In instances where vertical space is at a premium the support arrangement shown in FIG. 5 can be employed utilizing a return path outside the compost pile. In this embodiment the bridge crane extends over the compost pile to an extent allowing the turner to be returned to its starting position free of the compost pile. One end of the crane rides in a track 46, FIG. 3, carried by a side wall 28. The opposite end of the crane is supported by a three wheeled structure 110 only one wheel of which is shown for clarity of illustration.
Structurally the bridge crane as seen in FIG. 4 is made up of 3 inch by 3 inch by 3/16 inch thick tubing 115 welded at both ends to seven inch square tubing 114 having a wall thickness of 3/8 of an inch. Cross braces 116 consisting of 3 inch by 3 inch by 1/4 inch thick angle irons provide the required rigidity and strength to the bridge crane.
The support carriage 62 to which the compost turner assembly 92 is attached is made up of two 8 inch by 8 inch by 3/8 inch thick beams 118 nine and one half feet long to which four vertical angle irons 124 and four cross members 126. Mounted to the vertical members 124 are angle irons 128 to which Osborn angle irons 134 secured to the bridge crane tubing 114 and which extend the entire length of the crane.
As seen in FIG. 8, the augers 40 are desirably constructed of half pitch ribbon blades 138. Mounted at spaced intervals around the perimeter of the blade are replaceable Sandvik utilized to prevent the drive spindle 140 of the screws from becoming clogged with compost which is oftentimes composed of sticky somewhat adhesive material. In those situations where the compost is extremely sticky, the blades can be covered with UH19W plate or a teflon overlayment. The flights of the conveyor can be similarly treated where necessary. In situations where the compost is not of a sticky consistency, half pitch ribbon screws may not be necessary. In any event, means are desirable provided for allowing the escape of material from the screw blade so that piling up on the main drive spindle does not take place. As seen in FIG. 7, the twin ribbon screws are operated in counter rotation. This serves to mix the compost and allows moisture to be added when necessary by means of an attached spray bar 142 disposed in overlying relation to the twin screws. This arrangement allows the compost to be thoroughly mixed and hydrated before it leaves the turning machine.
By utilizing a twin-screw configuration, and adjusting the augers angle of attack the system can be made to operate in a low energy consumption mode. The compost being turned is always moving downhill and being aided by gravity along the slope of the screw blades which is the natural angle of repose of the material. When compost reaches the base of the screw, counter rotating paddle wheels 112 serve to sweep the compost into the throat of chain conveyor 152 for transport by the conveyor system into newly formed piles. The main conveyor 152 is carried by a 17 foot long frame 156 and is powered by a 20 HP 3 phase motor 180 which acting through sheaves and a speed reducer drives the conveyor at a speed of 200 feet per minute.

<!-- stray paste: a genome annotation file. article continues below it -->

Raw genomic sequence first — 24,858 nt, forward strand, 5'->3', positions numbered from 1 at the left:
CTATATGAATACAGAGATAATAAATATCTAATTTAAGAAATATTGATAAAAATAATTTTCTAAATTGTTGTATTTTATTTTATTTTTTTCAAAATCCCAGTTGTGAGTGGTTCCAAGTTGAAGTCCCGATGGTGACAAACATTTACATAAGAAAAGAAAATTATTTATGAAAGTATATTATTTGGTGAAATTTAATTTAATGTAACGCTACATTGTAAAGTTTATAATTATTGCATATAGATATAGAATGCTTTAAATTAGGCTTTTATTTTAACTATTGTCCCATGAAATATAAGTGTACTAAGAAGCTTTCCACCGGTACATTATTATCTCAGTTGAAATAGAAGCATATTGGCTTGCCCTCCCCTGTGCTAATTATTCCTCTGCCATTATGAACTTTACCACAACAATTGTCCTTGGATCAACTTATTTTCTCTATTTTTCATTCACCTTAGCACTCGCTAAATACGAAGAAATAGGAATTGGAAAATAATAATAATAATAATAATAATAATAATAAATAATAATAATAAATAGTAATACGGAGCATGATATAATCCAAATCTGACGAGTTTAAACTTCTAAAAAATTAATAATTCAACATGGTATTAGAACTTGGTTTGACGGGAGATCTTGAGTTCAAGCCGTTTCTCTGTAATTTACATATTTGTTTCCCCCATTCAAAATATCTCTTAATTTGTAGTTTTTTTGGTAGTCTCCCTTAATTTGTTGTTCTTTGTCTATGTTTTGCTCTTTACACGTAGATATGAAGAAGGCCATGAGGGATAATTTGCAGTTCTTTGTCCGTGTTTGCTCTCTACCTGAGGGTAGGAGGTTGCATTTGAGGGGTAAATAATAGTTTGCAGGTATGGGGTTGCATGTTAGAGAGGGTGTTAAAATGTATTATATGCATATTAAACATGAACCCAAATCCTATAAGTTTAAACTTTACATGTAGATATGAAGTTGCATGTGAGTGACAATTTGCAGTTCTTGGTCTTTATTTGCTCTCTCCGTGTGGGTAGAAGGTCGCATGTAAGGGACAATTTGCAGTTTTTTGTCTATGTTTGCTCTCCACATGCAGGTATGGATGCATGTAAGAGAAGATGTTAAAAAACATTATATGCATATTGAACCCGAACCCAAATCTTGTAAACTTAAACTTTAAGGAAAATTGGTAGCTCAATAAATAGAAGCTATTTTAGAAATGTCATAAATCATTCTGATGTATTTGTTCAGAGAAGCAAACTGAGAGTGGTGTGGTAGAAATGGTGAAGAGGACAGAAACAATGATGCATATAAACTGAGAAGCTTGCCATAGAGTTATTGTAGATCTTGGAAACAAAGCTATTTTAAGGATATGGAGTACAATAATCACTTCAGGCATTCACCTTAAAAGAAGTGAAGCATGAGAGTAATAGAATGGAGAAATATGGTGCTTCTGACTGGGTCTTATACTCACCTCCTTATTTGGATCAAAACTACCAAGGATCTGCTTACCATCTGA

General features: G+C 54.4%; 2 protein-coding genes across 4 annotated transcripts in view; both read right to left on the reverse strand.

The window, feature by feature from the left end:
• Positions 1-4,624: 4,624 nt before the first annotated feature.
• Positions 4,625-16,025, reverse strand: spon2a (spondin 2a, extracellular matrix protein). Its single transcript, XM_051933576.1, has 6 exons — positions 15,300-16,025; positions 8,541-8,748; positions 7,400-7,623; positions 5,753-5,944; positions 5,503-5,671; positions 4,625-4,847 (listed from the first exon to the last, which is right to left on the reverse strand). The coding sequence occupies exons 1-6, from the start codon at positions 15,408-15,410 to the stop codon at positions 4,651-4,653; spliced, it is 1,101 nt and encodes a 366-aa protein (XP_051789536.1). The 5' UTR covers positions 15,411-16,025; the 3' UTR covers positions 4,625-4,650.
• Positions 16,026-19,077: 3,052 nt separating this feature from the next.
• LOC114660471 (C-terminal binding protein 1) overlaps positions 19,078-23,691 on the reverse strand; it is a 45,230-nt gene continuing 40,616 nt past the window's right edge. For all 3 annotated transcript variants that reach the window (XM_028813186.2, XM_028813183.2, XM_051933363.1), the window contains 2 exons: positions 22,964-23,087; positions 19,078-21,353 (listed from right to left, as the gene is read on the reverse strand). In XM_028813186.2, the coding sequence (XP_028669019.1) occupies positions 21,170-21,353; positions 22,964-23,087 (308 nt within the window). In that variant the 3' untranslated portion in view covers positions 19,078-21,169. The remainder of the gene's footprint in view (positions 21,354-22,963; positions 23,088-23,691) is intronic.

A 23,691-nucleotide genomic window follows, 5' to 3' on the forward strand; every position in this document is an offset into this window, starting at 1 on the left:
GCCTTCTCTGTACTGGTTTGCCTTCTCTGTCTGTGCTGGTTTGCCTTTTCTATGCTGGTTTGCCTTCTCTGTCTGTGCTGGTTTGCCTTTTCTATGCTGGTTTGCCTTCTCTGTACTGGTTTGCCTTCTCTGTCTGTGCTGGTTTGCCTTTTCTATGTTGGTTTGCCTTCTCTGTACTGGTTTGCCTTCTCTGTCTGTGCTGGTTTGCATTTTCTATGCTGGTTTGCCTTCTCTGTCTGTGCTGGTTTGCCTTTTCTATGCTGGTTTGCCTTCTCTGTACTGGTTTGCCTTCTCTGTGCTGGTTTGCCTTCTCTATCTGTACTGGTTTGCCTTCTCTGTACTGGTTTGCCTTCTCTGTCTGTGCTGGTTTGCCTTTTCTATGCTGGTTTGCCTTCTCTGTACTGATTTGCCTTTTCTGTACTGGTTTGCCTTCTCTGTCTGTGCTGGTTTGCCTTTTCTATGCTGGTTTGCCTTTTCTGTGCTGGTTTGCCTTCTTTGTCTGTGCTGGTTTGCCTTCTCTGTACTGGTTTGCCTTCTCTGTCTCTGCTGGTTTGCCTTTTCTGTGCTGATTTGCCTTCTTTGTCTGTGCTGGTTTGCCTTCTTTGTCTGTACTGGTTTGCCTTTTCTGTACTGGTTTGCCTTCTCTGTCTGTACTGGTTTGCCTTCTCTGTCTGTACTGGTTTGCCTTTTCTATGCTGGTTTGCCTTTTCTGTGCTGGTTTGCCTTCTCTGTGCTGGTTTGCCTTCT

A unique feature of the conveyor system is the use of an auxiliary conveyor 150 mounted under the main conveyor 152. The sub-conveyor is mounted on frame 154 movably supported on the main conveyor frame 156 by means of rollers 158 and 160. The sub-conveyor is powered by a 5 HP 3 phase motor 162 running at 1750 rpm which acting through sheaves 164 and speed reducer 166 drives a 48 inch wide 23 feet long conveyor belt 168 at a speed of 1000 feet per minute.
The distance the subconveyor can be extended may be adjusted through use of a hand operated winch 170. The winch is connected to the sub-conveyor frame by means of wire cable 172 running through block 174 mounted to depending arm of the main conveyor frame. The cable is attached at its far end to turnbuckle 175 mounted to upright member 154 of the sub-conveyor frame. This adjustability feature permits easy adjustment of the overall throw of the system and permits advantage to be taken of the daily modification in stacking height of the stored compost occurring as a natural result of settling. This feature permits optimizing the use of available storage space.
As previously noted the auger assembly is pivotally mounted to the support carriage through gusset 182 welded to a 3/8 inch thick 12 inch wide band 184 secured to the auger support column 50. The free end of the gusset is rotatably supported on a 6 foot long 6 inch diameter hard rolled steel pin 186. The auger and conveyor assemblies are in turn pivotally joined at their base by two 15/8' cold rolled pins 188 to permit their angular adjustment.
The above described curing system prevents overloading the drive system, and minimizes power consumption. The overall composite of features, consisting of raking the compost from the pile, followed by agitating and mixing the compost through the combined use of counter-rotating screws and a beater produces a finely divided material which is essential in optimizing rapid rate aerobic composting. This arrangement coupled with the air collection and air conditioning system shown in FIG. 10 and herein described provides an economic and highly versatile compost curing system.
It will be understood that structural and dimensional modifications differing from those described and illustrated will be required to meet varying circumstances and that the present invention may be embodied in other specific forms without departing from the spirit or essential attributes thereof and, accordingly, reference should be made to the appended claims rather than to the foregoing specification as indicating the scope of the invention.